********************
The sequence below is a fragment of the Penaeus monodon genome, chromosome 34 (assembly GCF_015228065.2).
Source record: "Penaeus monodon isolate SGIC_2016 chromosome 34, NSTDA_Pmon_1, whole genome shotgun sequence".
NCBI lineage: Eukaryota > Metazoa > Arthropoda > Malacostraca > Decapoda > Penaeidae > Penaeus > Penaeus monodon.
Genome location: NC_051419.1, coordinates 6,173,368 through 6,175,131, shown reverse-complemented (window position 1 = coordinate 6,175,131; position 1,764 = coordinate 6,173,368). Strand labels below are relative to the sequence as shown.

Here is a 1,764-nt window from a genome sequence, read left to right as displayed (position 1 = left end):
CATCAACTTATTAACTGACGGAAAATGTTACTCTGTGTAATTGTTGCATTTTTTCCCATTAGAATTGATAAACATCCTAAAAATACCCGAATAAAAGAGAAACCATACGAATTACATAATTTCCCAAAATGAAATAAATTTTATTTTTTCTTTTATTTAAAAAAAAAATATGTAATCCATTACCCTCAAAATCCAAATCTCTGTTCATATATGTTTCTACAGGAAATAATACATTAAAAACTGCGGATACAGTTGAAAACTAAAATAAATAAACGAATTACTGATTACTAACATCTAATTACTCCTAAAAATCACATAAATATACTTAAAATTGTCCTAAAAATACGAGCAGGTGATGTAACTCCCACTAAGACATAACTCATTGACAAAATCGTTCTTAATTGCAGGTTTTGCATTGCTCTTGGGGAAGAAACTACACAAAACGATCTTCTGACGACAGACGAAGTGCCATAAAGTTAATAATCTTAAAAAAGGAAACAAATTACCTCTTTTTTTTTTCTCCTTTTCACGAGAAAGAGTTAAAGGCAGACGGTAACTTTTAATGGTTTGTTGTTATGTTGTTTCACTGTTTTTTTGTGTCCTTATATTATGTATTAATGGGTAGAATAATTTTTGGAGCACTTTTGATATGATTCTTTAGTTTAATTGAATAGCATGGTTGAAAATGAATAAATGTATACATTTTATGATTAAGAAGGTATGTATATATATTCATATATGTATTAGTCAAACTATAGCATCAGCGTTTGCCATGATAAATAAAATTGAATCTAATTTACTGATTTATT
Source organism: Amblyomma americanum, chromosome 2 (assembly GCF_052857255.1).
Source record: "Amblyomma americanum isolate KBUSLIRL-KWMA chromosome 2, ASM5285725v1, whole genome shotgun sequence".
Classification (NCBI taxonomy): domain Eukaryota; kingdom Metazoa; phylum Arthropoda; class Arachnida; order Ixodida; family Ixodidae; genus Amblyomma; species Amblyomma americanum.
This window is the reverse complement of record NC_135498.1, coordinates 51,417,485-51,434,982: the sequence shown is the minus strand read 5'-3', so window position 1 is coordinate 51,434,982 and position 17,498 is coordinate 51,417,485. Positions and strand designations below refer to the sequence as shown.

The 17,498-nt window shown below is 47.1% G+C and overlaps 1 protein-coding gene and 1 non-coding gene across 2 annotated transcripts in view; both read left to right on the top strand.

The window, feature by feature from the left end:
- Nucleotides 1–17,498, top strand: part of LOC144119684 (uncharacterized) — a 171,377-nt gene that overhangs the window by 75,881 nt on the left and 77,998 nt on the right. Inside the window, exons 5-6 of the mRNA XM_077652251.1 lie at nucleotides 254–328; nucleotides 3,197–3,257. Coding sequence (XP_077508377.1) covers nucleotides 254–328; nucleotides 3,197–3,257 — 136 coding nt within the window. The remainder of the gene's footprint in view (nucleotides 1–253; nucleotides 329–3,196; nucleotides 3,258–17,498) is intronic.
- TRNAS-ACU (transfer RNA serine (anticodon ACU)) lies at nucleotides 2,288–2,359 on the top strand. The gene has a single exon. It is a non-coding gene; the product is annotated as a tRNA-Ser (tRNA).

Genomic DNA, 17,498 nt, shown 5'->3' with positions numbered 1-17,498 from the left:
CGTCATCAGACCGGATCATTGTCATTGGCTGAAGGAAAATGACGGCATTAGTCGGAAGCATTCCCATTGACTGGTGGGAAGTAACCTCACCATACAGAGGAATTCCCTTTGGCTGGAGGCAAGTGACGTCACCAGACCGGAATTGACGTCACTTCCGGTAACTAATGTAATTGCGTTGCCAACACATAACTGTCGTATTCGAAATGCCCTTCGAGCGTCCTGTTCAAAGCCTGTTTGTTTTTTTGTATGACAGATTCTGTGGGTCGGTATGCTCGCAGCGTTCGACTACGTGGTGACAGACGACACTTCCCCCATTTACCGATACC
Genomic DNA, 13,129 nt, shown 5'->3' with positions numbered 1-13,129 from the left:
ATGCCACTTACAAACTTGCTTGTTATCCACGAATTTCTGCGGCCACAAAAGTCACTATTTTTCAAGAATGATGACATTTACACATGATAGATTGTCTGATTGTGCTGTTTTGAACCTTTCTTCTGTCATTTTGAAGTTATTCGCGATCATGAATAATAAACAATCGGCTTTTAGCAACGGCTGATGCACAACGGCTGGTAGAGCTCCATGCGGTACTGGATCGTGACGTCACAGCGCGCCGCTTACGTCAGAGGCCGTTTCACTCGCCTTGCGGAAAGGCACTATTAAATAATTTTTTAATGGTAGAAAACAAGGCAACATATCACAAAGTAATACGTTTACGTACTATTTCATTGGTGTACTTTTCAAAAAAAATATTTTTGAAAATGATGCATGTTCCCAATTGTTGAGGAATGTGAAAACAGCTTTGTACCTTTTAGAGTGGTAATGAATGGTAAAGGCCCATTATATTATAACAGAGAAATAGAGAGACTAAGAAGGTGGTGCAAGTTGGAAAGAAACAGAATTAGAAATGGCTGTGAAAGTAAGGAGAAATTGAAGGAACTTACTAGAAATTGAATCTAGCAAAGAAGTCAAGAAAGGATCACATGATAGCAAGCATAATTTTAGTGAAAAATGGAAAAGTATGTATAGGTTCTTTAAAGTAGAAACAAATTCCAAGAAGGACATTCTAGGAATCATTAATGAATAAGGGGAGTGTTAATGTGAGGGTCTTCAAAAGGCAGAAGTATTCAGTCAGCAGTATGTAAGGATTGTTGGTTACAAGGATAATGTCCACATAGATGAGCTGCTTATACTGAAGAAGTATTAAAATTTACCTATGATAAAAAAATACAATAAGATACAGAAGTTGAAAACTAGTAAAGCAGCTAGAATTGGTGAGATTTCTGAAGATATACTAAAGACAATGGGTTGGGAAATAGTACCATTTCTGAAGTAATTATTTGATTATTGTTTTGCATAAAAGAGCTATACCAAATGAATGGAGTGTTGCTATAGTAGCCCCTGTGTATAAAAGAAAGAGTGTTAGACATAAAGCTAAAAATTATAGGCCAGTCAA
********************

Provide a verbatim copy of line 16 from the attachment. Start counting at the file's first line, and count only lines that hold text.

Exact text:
CGTCATCAGACCGGATCATTGTCATTGGCTGAAGGAAAATGACGGCATTAGTCGGAAGCATTCCCATTGACTGGTGGGAAGTAACCTCACCATACAGAGGAATTCCCTTTGGCTGGAGGCAAGTGACGTCACCAGACCGGAATTGACGTCACTTCCGGTAACTAATGTAATTGCGTTGCCAACACATAACTGTCGTATTCGAAATGCCCTTCGAGCGTCCTGTTCAAAGCCTGTTTGTTTTTTTGTATGACAGATTCTGTGGGTCGGTATGCTCGCAGCGTTCGACTACGTGGTGACAGACGACACTTCCCCCATTTACCGATACC